Bella loved the berry one in particular, while Aurora is my resident chocoholic so that’s her favourite.

 

Protein Boosters

The Protein Boosters are the bars I typically recommend to my Mums as being the highest in protein they’re the most filling, and low sugar which means fewer energy highs and lows. Xylitol, a very low calorie natural sugar alternative is used to sweeten – the same stuff that’s used in chewing gum because it’s good for your teeth!

Many protein bars on the market are simply chocolate bars with added whey protein, in other words protein boosted junk. While protein is important and most people don’t get enough, this is still completely missing the point.

Adding protein in itself does not make it a healthy bar, but Pulsin only use 100% natural, wholesome nutritious ingredients. There’s a misconception that ‘health bars’ don’t taste as good as less healthy snacks. In some cases I agree – you can’t compare a handful of almonds to a chocolate fudge cake.

But these bars really are delicious. The proof is always when my kids and husband like them and don’t realise they’re ‘healthy’ – that’s a true test of an amazing tasting bar!

I actually took the Vanilla Choc Chip bar as a breakfast on the go with some fresh fruit. I was worried that it wouldn’t keep me full all morning but I needn’t have; it was perfect (and I have a big appetite!)

 

Raw Choc Brownies

These are clever, because I’ve tried a lot of ‘healthy’ brownies in my time and none of them actually taste like a real brownie – you can tell they’re healthy. So considering these are so packed with nutritious superfoods like raw cocoa, cacao butter, green tea extract, maca, nuts, goji and chicory fibre it’s incredible my ‘I want real chocolate’ sugar addict husband loved them! Not as high in protein and higher in (natural, from fruit) sugar than the Protein Boosters these are more of a healthy and higher fibre alternative to refined flour & sugar brownie cakes and puddings, but they’re so chocolaty you’ll get your ‘hit’ pretty easily in one bar rather than bingeing your way through a batch of sugar and flour.

 

Fruity Oats Bars

These are Pulsin’s kid’s range, meaning big kids too obviously – they’re mini size and nut free, meaning school lunch friendly yay! As a parent finding healthy snacks that are both low sugar, nut free and need no refrigeration is harder than you think; most kids’ snacks are crazily high in sugar, both natural and added. Oats are a great source of sustaining energy for little people, but I’d eat these any day, especially as a quick post workout snack along with a protein shake. I felt guilty keeping it to myself even if I was reviewing them, so compromised by sharing with four year old Bella and 8 year old Aurora. Aurora is always needing portable snacks while she’s out and about doing various clubs and can eat so much food for her tiny frame, so it’s good to be able to give her more nutritious bars to fuel her active and growing body.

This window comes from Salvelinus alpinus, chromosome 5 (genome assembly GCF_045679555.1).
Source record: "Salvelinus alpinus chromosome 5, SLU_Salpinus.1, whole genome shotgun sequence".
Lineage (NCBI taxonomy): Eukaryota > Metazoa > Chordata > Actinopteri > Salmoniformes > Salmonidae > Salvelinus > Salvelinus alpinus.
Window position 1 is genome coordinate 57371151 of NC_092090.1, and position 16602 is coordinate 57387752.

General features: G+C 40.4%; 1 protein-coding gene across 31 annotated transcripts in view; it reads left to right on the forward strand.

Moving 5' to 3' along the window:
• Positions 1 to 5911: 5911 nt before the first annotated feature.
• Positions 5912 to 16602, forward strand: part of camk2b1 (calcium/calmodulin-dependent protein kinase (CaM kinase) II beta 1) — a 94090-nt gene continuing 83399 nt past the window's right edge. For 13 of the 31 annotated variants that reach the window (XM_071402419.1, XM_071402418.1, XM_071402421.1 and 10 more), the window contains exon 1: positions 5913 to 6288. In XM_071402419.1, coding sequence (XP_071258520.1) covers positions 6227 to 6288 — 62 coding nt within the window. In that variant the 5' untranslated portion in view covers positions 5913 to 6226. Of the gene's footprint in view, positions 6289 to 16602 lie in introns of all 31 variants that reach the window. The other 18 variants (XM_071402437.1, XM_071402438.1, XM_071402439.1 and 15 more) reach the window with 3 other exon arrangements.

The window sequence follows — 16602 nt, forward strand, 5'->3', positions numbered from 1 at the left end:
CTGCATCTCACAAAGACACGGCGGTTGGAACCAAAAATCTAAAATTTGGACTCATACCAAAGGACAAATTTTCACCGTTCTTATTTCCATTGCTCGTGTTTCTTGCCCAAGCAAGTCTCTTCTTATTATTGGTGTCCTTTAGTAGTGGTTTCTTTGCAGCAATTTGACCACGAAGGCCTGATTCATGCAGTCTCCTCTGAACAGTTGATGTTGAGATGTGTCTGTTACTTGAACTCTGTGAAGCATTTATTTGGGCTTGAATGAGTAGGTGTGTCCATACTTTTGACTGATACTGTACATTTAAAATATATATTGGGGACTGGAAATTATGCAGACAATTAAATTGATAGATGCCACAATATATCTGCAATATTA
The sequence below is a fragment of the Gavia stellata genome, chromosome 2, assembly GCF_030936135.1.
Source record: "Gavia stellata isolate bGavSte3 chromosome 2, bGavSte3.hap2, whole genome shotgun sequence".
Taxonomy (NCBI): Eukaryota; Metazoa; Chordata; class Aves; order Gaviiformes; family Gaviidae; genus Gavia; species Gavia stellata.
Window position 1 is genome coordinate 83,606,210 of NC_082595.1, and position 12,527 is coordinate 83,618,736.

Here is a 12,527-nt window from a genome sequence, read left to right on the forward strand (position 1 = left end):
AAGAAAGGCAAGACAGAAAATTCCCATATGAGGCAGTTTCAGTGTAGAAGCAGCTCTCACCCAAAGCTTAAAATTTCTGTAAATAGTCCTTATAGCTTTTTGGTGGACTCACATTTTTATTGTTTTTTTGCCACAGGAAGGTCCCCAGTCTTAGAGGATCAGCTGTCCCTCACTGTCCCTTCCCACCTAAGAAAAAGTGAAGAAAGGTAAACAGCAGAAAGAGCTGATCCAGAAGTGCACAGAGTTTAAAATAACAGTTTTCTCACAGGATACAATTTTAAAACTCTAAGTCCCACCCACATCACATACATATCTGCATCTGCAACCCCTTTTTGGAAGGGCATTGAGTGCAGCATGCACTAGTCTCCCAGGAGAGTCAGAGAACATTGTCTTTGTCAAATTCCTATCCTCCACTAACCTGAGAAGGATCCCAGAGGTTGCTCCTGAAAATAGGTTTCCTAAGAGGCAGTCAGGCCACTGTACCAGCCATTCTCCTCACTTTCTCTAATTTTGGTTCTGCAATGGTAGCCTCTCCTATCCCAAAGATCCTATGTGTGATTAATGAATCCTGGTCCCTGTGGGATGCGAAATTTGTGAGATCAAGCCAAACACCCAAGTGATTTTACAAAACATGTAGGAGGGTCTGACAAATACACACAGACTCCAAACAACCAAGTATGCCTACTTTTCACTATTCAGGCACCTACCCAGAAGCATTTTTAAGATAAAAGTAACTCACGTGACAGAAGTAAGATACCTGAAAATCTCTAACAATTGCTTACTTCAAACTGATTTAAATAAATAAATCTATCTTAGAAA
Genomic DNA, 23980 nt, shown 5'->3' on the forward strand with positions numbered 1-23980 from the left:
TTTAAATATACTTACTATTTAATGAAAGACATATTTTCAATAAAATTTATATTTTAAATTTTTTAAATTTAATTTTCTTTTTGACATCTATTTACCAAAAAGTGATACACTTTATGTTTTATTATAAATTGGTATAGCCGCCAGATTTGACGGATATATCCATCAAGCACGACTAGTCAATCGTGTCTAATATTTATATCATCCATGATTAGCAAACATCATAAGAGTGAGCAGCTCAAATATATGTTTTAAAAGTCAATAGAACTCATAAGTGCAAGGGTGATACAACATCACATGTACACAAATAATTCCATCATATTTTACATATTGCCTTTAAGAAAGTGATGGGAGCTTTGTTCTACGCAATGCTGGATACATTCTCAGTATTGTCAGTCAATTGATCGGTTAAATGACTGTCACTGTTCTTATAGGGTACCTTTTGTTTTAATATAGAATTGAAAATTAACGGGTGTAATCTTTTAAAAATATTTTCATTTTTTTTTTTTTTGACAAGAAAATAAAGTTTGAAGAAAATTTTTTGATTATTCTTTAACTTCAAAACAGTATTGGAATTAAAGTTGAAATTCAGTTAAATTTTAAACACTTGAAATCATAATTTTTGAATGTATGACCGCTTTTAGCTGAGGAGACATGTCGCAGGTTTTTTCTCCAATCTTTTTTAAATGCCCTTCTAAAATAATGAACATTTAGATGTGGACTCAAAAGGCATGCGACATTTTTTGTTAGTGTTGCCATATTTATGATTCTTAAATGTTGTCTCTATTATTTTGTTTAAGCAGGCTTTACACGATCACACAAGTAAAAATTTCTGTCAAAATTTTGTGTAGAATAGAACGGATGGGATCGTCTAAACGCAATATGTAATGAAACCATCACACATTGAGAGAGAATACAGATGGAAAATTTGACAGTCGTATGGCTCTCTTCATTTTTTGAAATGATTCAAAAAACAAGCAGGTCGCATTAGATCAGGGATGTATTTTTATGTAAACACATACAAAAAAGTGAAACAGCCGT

Protein Powders

Pulsin do a whole range of no-added-anything protein powders; whey, rice, hemp, pea, and soya, including organic versions. With no flavourings or sweeteners not only are they as pure as you can get, but they are a great canvas for adding whatever flavours you want, from fruit, cocoa, nut butters, and even savoury foods!

I took advantage of this over my usual vanilla shake and knocked up some beetroot whey protein pancakes by simply mixing whey with egg, mashed beetroot and herbs.

 

Pulsin have recently branched out into ingredients with Whey Protein Crispies and No Added Sugar Chocolate Drops that are perfect for healthy home baking or pumping up porridge, pancakes or as a topping to shakes and smoothie bowls.

There are also assorted hampers which make fantastic gifts, and once you’ve chosen which snacks and powders are your favourites you can save money with a subscription.

But for now you can get 10% off all Pulsin orders over £20 with the code PHAL10 at the checkout.

Happy Munching!

 

 

26Jun/17
celeb diets

Why Celeb Diets Don’t Work – The Sun Newspaper Feature

Fad celeb diets loved by Martine McCutcheon, the Kardashians and Alexandra Burke ‘DON’T work and actually make you GAIN weight’.

 

People who go back to eating normally after losing weight on a calorie-restricted fad diet tend to pile on the pounds much faster.

 

“My main concern is that even if it works short term, it doesn’t educate the dieter on how to live healthy and eat healthy and plan meals.

“That’s one of the reasons people regain all the weight afterwards, because they stop the diet when the weight is gone, but they still don’t really understand how to eat healthily.

 

To read the whole article I wrote for The Sun Newspaper click the link below:

 

https://www.thesun.co.uk/living/3594099/fad-diets-loved-by-martine-mccutcheon-the-kardashians-and-alexandra-burke-dont-work-and-actually-make-you-gain-weight-expert-warns/

31Mar/17
feminist-2136191_960_720

How Wiggly Are You?

Mental health problems affect millions of women around the world.

I’ve had my share – anorexia, depression, and times of danger and darkness running so deep I was hospitalised more than once, for months at a time.

Mental health issues are still a taboo issue, but that needs to change if sufferers are to accept their situation and seek help, as well as for others around them to recognise signs and be able to help.